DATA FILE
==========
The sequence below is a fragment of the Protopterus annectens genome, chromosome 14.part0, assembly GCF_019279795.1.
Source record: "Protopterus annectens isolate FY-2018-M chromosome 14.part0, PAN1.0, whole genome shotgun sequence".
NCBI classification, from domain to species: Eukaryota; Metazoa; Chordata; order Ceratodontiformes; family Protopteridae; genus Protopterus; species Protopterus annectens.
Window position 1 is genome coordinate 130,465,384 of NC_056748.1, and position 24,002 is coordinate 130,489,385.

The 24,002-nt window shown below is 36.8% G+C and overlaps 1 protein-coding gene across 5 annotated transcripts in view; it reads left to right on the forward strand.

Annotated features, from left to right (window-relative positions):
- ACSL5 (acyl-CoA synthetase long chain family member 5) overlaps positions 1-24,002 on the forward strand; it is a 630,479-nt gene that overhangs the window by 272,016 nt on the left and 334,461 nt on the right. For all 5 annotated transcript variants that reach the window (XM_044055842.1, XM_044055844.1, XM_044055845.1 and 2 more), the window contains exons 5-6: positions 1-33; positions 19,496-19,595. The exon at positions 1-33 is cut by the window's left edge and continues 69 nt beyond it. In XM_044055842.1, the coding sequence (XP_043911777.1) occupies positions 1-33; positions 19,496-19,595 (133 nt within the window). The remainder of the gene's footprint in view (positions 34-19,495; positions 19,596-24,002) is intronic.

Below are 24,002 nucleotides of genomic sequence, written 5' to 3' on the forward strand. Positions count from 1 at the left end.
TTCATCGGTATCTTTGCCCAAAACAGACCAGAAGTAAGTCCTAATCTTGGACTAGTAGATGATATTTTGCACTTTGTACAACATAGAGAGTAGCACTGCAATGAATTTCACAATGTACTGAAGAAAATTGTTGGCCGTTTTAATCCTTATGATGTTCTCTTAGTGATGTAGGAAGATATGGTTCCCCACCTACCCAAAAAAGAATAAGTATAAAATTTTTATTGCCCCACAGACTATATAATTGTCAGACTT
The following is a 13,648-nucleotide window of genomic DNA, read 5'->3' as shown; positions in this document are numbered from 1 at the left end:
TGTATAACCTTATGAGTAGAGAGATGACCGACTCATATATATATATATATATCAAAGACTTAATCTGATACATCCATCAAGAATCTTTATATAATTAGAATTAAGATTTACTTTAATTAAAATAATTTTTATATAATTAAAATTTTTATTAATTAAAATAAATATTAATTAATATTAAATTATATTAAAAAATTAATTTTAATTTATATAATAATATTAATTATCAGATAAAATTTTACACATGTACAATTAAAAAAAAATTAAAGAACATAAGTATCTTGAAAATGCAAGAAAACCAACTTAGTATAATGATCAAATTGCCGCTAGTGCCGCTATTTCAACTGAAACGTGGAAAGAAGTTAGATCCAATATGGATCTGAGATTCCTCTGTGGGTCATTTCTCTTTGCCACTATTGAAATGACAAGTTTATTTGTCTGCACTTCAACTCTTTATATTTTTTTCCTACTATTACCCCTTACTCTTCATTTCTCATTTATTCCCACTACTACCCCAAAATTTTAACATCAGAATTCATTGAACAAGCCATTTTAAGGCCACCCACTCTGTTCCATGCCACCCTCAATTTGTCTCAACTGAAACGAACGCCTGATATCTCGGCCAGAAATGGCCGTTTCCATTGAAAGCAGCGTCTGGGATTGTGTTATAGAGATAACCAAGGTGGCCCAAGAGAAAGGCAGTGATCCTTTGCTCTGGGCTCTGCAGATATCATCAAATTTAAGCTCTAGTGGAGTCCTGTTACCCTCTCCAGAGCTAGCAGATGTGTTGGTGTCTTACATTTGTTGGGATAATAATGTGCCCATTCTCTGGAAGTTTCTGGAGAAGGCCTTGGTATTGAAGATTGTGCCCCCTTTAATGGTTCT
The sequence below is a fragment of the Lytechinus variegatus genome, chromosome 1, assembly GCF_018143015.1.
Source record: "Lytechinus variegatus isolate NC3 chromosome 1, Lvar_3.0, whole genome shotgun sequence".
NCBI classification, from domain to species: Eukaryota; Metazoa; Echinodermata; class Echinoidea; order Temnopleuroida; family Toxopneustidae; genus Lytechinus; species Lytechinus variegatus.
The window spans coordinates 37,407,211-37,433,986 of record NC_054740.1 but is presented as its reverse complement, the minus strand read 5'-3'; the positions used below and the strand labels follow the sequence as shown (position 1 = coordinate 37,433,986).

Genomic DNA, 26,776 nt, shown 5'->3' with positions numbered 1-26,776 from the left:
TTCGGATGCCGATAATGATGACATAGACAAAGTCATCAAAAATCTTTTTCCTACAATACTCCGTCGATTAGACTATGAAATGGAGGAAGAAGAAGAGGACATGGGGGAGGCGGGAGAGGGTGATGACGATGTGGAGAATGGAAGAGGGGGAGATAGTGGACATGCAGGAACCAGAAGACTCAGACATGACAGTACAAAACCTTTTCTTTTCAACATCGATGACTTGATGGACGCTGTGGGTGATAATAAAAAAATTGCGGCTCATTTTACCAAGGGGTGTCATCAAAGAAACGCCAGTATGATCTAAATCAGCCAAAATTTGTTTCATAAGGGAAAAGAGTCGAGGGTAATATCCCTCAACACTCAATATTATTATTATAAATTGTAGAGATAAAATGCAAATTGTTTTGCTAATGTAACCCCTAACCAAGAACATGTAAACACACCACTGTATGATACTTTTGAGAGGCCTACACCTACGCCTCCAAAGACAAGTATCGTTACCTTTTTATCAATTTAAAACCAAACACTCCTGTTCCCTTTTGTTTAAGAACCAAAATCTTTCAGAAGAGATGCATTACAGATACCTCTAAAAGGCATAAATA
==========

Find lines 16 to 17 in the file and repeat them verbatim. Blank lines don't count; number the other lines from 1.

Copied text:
Genomic DNA, 26,776 nt, shown 5'->3' with positions numbered 1-26,776 from the left:
TTCGGATGCCGATAATGATGACATAGACAAAGTCATCAAAAATCTTTTTCCTACAATACTCCGTCGATTAGACTATGAAATGGAGGAAGAAGAAGAGGACATGGGGGAGGCGGGAGAGGGTGATGACGATGTGGAGAATGGAAGAGGGGGAGATAGTGGACATGCAGGAACCAGAAGACTCAGACATGACAGTACAAAACCTTTTCTTTTCAACATCGATGACTTGATGGACGCTGTGGGTGATAATAAAAAAATTGCGGCTCATTTTACCAAGGGGTGTCATCAAAGAAACGCCAGTATGATCTAAATCAGCCAAAATTTGTTTCATAAGGGAAAAGAGTCGAGGGTAATATCCCTCAACACTCAATATTATTATTATAAATTGTAGAGATAAAATGCAAATTGTTTTGCTAATGTAACCCCTAACCAAGAACATGTAAACACACCACTGTATGATACTTTTGAGAGGCCTACACCTACGCCTCCAAAGACAAGTATCGTTACCTTTTTATCAATTTAAAACCAAACACTCCTGTTCCCTTTTGTTTAAGAACCAAAATCTTTCAGAAGAGATGCATTACAGATACCTCTAAAAGGCATAAATA